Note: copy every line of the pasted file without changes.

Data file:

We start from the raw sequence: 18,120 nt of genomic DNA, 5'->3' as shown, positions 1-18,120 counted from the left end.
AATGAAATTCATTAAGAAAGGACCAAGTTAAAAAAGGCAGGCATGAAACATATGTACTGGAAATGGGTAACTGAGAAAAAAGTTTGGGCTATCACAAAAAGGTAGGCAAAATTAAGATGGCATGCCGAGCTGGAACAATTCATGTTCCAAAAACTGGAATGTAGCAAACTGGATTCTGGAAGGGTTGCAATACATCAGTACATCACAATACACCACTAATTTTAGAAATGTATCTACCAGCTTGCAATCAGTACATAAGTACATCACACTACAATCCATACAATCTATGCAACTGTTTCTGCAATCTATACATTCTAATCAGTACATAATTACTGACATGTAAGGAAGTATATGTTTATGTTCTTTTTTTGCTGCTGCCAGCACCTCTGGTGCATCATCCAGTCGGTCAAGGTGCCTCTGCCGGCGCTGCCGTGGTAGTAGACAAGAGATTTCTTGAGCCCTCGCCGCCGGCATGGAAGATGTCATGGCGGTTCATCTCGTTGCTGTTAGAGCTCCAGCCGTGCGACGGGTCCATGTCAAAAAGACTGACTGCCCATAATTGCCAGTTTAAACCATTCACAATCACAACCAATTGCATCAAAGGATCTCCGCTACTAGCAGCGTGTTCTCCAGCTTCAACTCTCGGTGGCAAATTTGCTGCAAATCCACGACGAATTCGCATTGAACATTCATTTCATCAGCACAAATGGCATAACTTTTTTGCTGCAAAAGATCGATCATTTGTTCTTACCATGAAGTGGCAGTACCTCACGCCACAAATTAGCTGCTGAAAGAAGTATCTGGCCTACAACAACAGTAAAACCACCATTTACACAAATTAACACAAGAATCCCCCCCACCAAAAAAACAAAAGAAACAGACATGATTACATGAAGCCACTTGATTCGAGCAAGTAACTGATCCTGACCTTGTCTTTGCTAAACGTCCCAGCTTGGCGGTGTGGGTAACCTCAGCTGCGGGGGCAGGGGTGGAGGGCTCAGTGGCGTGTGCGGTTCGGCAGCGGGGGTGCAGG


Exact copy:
We start from the raw sequence: 18,120 nt of genomic DNA, 5'->3' as shown, positions 1-18,120 counted from the left end.
AATGAAATTCATTAAGAAAGGACCAAGTTAAAAAAGGCAGGCATGAAACATATGTACTGGAAATGGGTAACTGAGAAAAAAGTTTGGGCTATCACAAAAAGGTAGGCAAAATTAAGATGGCATGCCGAGCTGGAACAATTCATGTTCCAAAAACTGGAATGTAGCAAACTGGATTCTGGAAGGGTTGCAATACATCAGTACATCACAATACACCACTAATTTTAGAAATGTATCTACCAGCTTGCAATCAGTACATAAGTACATCACACTACAATCCATACAATCTATGCAACTGTTTCTGCAATCTATACATTCTAATCAGTACATAATTACTGACATGTAAGGAAGTATATGTTTATGTTCTTTTTTTGCTGCTGCCAGCACCTCTGGTGCATCATCCAGTCGGTCAAGGTGCCTCTGCCGGCGCTGCCGTGGTAGTAGACAAGAGATTTCTTGAGCCCTCGCCGCCGGCATGGAAGATGTCATGGCGGTTCATCTCGTTGCTGTTAGAGCTCCAGCCGTGCGACGGGTCCATGTCAAAAAGACTGACTGCCCATAATTGCCAGTTTAAACCATTCACAATCACAACCAATTGCATCAAAGGATCTCCGCTACTAGCAGCGTGTTCTCCAGCTTCAACTCTCGGTGGCAAATTTGCTGCAAATCCACGACGAATTCGCATTGAACATTCATTTCATCAGCACAAATGGCATAACTTTTTTGCTGCAAAAGATCGATCATTTGTTCTTACCATGAAGTGGCAGTACCTCACGCCACAAATTAGCTGCTGAAAGAAGTATCTGGCCTACAACAACAGTAAAACCACCATTTACACAAATTAACACAAGAATCCCCCCCACCAAAAAAACAAAAGAAACAGACATGATTACATGAAGCCACTTGATTCGAGCAAGTAACTGATCCTGACCTTGTCTTTGCTAAACGTCCCAGCTTGGCGGTGTGGGTAACCTCAGCTGCGGGGGCAGGGGTGGAGGGCTCAGTGGCGTGTGCGGTTCGGCAGCGGGGGTGCAGG